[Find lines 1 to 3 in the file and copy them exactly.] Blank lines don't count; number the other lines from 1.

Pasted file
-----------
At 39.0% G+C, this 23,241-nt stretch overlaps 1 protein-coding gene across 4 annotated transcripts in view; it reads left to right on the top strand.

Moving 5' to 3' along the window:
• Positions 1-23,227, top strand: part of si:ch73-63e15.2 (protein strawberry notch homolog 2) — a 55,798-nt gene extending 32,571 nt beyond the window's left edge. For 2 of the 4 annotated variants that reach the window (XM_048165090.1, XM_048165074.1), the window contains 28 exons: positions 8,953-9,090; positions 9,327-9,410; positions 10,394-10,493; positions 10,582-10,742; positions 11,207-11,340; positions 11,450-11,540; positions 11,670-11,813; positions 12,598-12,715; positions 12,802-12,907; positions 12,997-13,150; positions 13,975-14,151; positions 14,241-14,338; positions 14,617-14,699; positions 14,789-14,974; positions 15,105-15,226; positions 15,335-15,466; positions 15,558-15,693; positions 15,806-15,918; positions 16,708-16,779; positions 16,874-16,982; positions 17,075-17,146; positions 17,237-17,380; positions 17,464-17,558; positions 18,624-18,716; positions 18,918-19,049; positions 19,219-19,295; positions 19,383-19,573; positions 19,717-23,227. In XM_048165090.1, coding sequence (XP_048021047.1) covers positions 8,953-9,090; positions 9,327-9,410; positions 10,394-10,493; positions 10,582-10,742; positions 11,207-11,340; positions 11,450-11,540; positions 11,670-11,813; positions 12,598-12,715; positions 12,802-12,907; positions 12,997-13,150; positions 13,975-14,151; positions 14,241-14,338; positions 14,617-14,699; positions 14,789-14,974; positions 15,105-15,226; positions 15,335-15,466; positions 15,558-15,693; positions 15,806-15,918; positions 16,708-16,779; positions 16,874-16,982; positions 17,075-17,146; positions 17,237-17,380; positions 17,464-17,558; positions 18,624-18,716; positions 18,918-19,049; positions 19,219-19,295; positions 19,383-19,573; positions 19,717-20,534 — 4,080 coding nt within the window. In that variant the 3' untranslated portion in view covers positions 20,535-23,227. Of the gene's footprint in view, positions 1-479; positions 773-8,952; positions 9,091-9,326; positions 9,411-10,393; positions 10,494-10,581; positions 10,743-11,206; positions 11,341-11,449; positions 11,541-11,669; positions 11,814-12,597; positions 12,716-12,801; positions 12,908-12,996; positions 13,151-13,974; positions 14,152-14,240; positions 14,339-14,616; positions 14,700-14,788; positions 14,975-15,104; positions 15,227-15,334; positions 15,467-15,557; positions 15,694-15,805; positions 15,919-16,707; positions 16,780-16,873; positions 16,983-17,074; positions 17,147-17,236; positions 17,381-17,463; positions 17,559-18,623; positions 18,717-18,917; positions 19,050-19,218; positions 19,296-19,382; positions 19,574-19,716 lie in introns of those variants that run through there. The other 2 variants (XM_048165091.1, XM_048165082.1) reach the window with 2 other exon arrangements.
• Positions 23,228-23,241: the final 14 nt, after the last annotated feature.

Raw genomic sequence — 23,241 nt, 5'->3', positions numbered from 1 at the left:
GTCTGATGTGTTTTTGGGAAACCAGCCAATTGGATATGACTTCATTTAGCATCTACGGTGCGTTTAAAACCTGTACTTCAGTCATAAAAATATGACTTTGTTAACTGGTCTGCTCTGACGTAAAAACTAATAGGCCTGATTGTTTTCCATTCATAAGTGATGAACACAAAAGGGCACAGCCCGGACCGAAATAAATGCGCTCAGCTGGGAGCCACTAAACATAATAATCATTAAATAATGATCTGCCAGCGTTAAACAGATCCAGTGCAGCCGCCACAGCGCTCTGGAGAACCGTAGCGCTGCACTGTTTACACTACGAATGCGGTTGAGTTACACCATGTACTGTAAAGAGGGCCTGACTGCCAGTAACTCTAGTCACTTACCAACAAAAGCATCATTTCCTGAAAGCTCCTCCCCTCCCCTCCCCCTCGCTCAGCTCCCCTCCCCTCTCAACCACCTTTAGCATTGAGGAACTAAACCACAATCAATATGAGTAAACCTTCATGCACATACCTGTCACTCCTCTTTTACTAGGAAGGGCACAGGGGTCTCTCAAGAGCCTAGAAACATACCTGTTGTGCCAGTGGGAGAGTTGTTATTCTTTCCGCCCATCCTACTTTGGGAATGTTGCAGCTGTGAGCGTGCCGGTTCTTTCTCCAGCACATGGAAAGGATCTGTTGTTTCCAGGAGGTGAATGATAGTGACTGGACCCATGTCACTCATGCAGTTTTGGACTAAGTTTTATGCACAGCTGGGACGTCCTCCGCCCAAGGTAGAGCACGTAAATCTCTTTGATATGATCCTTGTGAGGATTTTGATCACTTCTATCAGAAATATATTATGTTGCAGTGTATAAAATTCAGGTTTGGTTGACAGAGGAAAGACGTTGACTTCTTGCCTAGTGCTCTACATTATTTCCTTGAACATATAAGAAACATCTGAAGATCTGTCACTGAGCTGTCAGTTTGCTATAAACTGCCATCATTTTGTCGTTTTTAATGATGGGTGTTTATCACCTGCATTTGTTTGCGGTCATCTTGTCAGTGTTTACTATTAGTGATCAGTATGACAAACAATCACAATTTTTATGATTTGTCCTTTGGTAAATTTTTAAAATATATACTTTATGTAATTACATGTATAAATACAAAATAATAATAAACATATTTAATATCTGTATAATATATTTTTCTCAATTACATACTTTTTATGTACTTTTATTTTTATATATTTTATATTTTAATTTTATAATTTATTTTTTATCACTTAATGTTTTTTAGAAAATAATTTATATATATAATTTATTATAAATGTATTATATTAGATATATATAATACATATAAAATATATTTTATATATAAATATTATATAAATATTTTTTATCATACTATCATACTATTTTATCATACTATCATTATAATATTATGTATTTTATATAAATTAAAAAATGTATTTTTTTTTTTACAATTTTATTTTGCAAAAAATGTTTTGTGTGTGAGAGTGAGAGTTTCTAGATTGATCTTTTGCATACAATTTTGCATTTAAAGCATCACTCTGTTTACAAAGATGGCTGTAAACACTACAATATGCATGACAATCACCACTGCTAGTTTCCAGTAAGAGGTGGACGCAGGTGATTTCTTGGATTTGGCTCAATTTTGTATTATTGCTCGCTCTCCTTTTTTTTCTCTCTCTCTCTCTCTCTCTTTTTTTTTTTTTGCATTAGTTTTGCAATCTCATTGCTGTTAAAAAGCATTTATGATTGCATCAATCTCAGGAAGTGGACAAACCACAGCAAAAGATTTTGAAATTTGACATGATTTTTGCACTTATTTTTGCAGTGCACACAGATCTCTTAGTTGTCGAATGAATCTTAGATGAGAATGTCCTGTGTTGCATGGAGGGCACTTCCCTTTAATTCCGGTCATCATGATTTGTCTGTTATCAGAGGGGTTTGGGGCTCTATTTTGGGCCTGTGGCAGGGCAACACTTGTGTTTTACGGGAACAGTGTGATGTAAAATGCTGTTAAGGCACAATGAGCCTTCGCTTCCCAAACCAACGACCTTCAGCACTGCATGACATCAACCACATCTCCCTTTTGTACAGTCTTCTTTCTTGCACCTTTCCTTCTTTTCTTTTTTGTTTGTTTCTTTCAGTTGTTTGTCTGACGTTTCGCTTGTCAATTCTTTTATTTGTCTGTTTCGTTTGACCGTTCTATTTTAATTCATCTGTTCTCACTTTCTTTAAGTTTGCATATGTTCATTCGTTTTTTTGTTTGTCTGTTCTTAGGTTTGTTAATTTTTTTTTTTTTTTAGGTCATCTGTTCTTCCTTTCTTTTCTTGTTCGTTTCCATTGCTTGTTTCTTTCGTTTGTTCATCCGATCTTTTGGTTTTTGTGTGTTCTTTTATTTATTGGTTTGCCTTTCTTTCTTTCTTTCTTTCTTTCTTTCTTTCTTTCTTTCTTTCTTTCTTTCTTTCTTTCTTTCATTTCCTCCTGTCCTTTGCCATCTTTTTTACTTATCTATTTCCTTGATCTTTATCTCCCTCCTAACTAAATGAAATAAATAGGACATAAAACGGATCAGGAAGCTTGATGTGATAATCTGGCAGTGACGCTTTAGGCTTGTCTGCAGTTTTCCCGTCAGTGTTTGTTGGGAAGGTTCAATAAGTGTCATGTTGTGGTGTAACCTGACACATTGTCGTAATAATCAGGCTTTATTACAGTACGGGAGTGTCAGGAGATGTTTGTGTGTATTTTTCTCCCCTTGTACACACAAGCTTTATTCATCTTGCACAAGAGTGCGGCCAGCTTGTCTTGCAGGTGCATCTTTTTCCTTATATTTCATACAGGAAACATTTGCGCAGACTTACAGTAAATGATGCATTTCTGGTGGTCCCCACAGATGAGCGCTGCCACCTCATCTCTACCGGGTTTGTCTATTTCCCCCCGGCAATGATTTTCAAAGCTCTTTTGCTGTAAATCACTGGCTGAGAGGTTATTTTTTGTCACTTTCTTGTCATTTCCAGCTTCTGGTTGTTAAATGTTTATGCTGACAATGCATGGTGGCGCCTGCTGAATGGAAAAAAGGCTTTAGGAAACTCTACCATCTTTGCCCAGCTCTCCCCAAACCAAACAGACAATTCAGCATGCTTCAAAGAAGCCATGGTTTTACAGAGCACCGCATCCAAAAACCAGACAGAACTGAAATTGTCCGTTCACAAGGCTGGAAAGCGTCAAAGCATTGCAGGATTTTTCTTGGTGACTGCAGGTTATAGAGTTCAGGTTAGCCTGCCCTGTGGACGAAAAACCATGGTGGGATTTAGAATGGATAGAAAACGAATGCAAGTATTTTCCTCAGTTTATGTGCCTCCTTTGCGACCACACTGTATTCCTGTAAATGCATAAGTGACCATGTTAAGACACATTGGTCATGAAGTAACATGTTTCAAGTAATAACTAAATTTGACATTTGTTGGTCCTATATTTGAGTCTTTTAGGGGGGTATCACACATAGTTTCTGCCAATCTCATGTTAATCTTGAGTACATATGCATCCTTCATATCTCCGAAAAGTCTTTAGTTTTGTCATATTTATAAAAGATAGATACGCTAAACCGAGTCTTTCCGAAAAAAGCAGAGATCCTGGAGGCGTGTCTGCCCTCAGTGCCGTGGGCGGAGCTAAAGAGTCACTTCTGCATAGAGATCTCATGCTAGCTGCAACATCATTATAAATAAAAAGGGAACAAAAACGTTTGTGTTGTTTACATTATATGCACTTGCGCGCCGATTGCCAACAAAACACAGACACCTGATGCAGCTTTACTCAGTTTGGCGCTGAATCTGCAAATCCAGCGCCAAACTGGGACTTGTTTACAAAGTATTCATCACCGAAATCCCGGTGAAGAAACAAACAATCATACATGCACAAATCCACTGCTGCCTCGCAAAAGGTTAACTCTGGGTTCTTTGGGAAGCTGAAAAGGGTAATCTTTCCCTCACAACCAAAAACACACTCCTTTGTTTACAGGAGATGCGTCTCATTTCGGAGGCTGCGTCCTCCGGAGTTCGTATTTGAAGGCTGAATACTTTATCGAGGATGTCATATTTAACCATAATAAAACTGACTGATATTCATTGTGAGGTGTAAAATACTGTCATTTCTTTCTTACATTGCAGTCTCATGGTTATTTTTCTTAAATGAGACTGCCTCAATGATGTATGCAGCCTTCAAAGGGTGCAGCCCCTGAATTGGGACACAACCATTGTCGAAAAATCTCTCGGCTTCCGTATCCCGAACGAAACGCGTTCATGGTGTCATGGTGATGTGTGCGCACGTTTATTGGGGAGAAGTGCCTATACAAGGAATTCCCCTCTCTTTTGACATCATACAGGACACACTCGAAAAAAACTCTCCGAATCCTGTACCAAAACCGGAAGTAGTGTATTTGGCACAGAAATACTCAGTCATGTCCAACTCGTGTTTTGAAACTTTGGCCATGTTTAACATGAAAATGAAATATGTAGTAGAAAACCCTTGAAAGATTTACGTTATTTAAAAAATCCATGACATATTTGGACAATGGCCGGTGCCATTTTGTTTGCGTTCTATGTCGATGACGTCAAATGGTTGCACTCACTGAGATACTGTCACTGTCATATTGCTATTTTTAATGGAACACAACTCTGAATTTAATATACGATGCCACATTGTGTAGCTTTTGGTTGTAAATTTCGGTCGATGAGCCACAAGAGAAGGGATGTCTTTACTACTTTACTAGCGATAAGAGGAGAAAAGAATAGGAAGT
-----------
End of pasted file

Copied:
At 39.0% G+C, this 23,241-nt stretch overlaps 1 protein-coding gene across 4 annotated transcripts in view; it reads left to right on the top strand.

Moving 5' to 3' along the window:
• Positions 1-23,227, top strand: part of si:ch73-63e15.2 (protein strawberry notch homolog 2) — a 55,798-nt gene extending 32,571 nt beyond the window's left edge. For 2 of the 4 annotated variants that reach the window (XM_048165090.1, XM_048165074.1), the window contains 28 exons: positions 8,953-9,090; positions 9,327-9,410; positions 10,394-10,493; positions 10,582-10,742; positions 11,207-11,340; positions 11,450-11,540; positions 11,670-11,813; positions 12,598-12,715; positions 12,802-12,907; positions 12,997-13,150; positions 13,975-14,151; positions 14,241-14,338; positions 14,617-14,699; positions 14,789-14,974; positions 15,105-15,226; positions 15,335-15,466; positions 15,558-15,693; positions 15,806-15,918; positions 16,708-16,779; positions 16,874-16,982; positions 17,075-17,146; positions 17,237-17,380; positions 17,464-17,558; positions 18,624-18,716; positions 18,918-19,049; positions 19,219-19,295; positions 19,383-19,573; positions 19,717-23,227. In XM_048165090.1, coding sequence (XP_048021047.1) covers positions 8,953-9,090; positions 9,327-9,410; positions 10,394-10,493; positions 10,582-10,742; positions 11,207-11,340; positions 11,450-11,540; positions 11,670-11,813; positions 12,598-12,715; positions 12,802-12,907; positions 12,997-13,150; positions 13,975-14,151; positions 14,241-14,338; positions 14,617-14,699; positions 14,789-14,974; positions 15,105-15,226; positions 15,335-15,466; positions 15,558-15,693; positions 15,806-15,918; positions 16,708-16,779; positions 16,874-16,982; positions 17,075-17,146; positions 17,237-17,380; positions 17,464-17,558; positions 18,624-18,716; positions 18,918-19,049; positions 19,219-19,295; positions 19,383-19,573; positions 19,717-20,534 — 4,080 coding nt within the window. In that variant the 3' untranslated portion in view covers positions 20,535-23,227. Of the gene's footprint in view, positions 1-479; positions 773-8,952; positions 9,091-9,326; positions 9,411-10,393; positions 10,494-10,581; positions 10,743-11,206; positions 11,341-11,449; positions 11,541-11,669; positions 11,814-12,597; positions 12,716-12,801; positions 12,908-12,996; positions 13,151-13,974; positions 14,152-14,240; positions 14,339-14,616; positions 14,700-14,788; positions 14,975-15,104; positions 15,227-15,334; positions 15,467-15,557; positions 15,694-15,805; positions 15,919-16,707; positions 16,780-16,873; positions 16,983-17,074; positions 17,147-17,236; positions 17,381-17,463; positions 17,559-18,623; positions 18,717-18,917; positions 19,050-19,218; positions 19,296-19,382; positions 19,574-19,716 lie in introns of those variants that run through there. The other 2 variants (XM_048165091.1, XM_048165082.1) reach the window with 2 other exon arrangements.